Lance Bain loved Ferraris, but after an argument with his partner over a car he was attacked with a mallet and left with a leg wound that became infested with maggots.

He went to hospital 11 days later where he eventually died of a bacterial infection.

Mr Bain's partner Natalie van Breugel, also known as Natalie Reader, had originally been charged with manslaughter which carries a maximum penalty of life in prison.

However, at her brief appearance at the High Court at Auckland today, the Crown downgraded the charge to injuring with intent to injure which has a maximum of seven years in prison.


The 45-year-old pleaded guilty to the charge and will be sentenced in March.

Justice Sarah Katz ordered a pre-sentence report which will look at the possibility of home detention and continued van Breugel's bail over the Christmas period.

According to the police summary of facts, Mr Bain was sleeping at van Breugel's home in November last year when she attacked him with a mallet.

She was furious at Mr Bain for selling a car that she believed was at least partly hers and she did not want to sell.

She had also seen text messages on Mr Bain's phone from a woman police describe as a "female associate".

Van Breugel struck Mr Bain repeatedly with the mallet, hitting him in the arms, torso and legs and left him with bruises on his arms and his left leg.

Later that day the argument continued and it was loud enough for neighbours to call police.

Mr Bain got in his car to leave van Breugel's place and she thumped on the window with her fist and yelled something like: "Open the door you f***ing bastard, I am going to kill you..."


About half-an-hour later, police pulled him over and breath-tested Mr Bain. He was nearly four times over the limit, recording a level of 1573 micrograms of alcohol per litre of breath. The legal limit is 400mcg.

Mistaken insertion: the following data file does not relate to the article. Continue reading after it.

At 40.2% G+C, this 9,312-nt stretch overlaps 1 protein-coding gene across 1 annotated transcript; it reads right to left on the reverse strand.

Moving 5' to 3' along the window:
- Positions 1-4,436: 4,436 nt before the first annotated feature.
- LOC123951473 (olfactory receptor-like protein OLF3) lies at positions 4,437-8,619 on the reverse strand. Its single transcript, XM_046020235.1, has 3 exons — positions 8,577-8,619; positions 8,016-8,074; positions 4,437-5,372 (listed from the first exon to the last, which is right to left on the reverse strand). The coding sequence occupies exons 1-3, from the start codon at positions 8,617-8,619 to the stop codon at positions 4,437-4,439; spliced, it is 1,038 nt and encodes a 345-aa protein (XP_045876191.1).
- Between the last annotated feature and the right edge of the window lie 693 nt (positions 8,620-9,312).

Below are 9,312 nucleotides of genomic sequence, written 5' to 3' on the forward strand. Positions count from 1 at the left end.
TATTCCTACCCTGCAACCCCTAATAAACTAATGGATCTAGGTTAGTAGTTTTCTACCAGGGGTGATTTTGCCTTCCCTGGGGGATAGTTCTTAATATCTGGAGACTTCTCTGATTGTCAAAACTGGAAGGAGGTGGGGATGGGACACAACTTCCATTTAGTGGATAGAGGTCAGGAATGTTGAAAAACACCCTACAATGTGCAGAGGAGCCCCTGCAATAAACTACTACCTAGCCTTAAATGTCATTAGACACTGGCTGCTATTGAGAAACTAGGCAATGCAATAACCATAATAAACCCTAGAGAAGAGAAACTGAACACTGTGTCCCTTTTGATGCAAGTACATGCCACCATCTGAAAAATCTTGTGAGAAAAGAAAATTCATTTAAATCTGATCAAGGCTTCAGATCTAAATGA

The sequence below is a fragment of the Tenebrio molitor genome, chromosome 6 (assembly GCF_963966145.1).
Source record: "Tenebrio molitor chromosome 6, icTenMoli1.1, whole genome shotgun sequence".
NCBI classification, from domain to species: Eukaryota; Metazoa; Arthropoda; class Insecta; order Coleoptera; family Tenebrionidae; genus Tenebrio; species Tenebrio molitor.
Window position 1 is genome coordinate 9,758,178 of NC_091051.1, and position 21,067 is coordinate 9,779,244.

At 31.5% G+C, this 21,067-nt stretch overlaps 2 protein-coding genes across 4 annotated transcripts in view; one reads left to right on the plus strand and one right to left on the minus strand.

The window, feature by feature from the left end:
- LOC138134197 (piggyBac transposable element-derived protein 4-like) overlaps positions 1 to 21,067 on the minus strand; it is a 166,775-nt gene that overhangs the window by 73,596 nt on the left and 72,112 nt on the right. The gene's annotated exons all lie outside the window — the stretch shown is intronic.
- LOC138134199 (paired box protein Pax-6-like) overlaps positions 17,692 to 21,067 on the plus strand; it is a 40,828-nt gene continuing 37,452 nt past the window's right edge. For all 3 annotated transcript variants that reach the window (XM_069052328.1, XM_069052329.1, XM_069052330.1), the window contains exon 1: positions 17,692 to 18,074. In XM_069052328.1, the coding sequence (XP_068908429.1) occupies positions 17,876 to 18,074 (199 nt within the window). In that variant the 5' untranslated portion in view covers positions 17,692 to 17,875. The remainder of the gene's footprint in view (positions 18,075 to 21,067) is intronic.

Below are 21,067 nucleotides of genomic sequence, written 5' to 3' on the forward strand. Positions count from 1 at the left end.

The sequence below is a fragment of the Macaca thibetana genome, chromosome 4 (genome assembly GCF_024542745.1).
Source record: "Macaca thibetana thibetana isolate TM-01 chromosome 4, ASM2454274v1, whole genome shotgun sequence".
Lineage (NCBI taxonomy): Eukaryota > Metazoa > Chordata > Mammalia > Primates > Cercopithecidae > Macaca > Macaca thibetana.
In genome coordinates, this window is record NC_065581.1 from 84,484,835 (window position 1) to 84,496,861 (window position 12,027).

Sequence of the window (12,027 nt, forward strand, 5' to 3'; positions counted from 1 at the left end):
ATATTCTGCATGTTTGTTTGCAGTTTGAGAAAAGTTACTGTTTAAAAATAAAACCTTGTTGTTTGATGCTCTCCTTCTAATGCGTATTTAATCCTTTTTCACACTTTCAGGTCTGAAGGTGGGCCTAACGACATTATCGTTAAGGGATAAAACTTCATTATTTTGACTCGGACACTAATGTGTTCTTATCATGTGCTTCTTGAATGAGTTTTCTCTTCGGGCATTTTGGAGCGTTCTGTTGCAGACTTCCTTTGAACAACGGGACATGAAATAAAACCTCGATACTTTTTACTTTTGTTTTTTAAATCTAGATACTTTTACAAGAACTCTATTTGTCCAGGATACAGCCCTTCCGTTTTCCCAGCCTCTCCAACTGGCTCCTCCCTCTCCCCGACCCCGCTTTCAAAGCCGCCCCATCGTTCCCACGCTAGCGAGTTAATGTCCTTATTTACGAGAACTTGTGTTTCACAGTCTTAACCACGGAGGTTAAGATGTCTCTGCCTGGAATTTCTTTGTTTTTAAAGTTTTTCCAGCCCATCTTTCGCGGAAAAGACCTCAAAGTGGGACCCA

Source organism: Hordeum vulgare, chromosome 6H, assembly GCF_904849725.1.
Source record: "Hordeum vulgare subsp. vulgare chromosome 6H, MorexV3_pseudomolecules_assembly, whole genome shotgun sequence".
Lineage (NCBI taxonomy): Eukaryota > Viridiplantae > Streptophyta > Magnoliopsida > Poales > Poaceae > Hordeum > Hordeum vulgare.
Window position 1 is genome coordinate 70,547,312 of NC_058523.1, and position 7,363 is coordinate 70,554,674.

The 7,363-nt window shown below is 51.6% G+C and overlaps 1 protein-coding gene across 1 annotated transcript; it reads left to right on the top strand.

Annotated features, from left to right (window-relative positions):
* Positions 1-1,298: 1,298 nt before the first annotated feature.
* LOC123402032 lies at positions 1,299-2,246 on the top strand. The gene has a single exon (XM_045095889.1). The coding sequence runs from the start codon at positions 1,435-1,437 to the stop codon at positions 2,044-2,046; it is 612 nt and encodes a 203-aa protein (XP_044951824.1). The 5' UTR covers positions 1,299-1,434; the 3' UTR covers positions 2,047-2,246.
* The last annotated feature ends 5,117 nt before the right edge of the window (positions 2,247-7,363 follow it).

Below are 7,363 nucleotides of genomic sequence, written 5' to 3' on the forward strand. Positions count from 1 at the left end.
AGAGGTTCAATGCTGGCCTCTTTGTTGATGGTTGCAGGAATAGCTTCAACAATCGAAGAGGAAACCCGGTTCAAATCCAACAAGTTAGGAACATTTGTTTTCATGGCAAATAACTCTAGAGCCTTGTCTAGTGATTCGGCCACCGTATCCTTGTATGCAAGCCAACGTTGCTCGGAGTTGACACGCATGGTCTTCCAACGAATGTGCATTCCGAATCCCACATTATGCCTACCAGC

Police noticed the bruising to Mr Bain's body and offered to get him medical help but he declined.

It was not until 11 days later on November 28 that Mr Bain was taken to hospital.

Police say the leg wound was "infested with maggots" and he had developed a bacterial infection. His alcohol reading on that day was similar to the breath-test taken by police.

Five days later Mr Bain died. According to police, his alcoholism had left him vulnerable to the bacterial infection which eventually overwhelmed his body.

A Friend of Mr Bain told the Weekend Herald in December last year that the 43-year-old had made his fortune selling cars and in property but lost millions in recent years after a difficult break-up with with his wife Michele.


He had once owned two red Ferraris and lived in some of Auckland's most exclusive suburbs but lost all his properties in mortgagee sales.

In 2005, the family featured in a Herald property story which said the family were moving out of their $2 million Orakei home because it was too big for them.

That house had a gym, internal courtyard with fireplace, air conditioning in three of the four bedrooms and a projection TV as well as views of Hobson Bay, the city and the harbour.